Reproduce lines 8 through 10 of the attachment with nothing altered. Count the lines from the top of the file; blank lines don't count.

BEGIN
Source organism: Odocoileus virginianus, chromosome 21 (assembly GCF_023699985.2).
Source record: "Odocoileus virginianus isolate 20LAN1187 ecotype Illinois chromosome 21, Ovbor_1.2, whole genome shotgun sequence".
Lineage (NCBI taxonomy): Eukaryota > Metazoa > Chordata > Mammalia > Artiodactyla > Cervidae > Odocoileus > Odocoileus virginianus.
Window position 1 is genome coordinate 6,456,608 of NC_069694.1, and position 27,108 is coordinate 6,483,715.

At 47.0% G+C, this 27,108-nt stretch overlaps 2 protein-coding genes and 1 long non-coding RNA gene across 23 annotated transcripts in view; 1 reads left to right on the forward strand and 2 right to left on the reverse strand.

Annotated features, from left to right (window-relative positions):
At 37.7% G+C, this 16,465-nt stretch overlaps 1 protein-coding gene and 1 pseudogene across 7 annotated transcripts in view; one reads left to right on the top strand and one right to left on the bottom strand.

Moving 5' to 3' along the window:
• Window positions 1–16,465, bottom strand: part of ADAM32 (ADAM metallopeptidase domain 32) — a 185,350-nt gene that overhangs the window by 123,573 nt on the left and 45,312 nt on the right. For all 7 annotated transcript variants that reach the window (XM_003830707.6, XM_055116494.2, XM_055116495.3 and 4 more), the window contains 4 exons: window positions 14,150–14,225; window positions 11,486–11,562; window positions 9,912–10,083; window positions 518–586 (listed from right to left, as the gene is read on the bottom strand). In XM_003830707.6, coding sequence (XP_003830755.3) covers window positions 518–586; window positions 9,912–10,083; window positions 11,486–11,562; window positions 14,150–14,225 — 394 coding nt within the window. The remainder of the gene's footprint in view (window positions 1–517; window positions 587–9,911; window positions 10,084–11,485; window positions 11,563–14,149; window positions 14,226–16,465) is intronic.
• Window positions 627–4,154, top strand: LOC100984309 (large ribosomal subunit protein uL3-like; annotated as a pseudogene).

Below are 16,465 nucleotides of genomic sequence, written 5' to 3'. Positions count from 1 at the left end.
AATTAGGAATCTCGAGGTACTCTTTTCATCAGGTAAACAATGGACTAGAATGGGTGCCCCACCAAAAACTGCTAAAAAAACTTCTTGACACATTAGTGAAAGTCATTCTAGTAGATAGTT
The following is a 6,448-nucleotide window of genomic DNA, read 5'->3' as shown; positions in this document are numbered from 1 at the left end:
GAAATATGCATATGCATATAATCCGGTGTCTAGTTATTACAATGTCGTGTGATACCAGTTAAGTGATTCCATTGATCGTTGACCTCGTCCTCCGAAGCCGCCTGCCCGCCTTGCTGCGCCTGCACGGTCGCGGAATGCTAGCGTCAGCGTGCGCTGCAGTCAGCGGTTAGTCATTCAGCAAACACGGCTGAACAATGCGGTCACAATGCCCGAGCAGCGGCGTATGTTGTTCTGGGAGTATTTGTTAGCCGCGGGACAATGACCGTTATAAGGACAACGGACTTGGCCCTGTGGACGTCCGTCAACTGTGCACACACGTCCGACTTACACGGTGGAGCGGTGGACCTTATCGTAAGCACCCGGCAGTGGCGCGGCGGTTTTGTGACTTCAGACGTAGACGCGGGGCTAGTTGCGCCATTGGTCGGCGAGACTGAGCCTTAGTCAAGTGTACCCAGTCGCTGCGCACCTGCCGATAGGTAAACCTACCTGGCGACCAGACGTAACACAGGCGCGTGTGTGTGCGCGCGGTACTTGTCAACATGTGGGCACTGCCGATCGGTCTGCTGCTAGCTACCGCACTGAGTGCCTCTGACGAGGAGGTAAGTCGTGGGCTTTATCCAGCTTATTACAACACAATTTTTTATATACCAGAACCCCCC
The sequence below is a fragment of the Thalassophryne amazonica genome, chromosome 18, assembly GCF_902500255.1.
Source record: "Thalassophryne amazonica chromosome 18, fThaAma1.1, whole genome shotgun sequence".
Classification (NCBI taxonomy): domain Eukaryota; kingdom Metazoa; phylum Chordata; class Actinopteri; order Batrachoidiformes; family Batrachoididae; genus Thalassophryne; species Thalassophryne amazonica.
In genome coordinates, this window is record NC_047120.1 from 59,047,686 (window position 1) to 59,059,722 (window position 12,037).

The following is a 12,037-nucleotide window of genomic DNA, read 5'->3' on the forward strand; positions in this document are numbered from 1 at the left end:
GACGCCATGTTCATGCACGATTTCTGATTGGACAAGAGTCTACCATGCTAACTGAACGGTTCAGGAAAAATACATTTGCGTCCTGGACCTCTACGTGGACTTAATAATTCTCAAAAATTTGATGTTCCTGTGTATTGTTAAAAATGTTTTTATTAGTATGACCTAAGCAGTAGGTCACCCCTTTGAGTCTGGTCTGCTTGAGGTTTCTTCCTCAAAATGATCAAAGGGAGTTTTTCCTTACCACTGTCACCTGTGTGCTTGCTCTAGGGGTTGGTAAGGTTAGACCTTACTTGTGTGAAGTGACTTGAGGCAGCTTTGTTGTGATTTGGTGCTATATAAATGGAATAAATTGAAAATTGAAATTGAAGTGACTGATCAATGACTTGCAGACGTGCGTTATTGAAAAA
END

Moving 5' to 3' along the window:
• Window positions 1–16,465, bottom strand: part of ADAM32 (ADAM metallopeptidase domain 32) — a 185,350-nt gene that overhangs the window by 123,573 nt on the left and 45,312 nt on the right. For all 7 annotated transcript variants that reach the window (XM_003830707.6, XM_055116494.2, XM_055116495.3 and 4 more), the window contains 4 exons: window positions 14,150–14,225; window positions 11,486–11,562; window positions 9,912–10,083; window positions 518–586 (listed from right to left, as the gene is read on the bottom strand). In XM_003830707.6, coding sequence (XP_003830755.3) covers window positions 518–586; window positions 9,912–10,083; window positions 11,486–11,562; window positions 14,150–14,225 — 394 coding nt within the window. The remainder of the gene's footprint in view (window positions 1–517; window positions 587–9,911; window positions 10,084–11,485; window positions 11,563–14,149; window positions 14,226–16,465) is intronic.
• Window positions 627–4,154, top strand: LOC100984309 (large ribosomal subunit protein uL3-like; annotated as a pseudogene).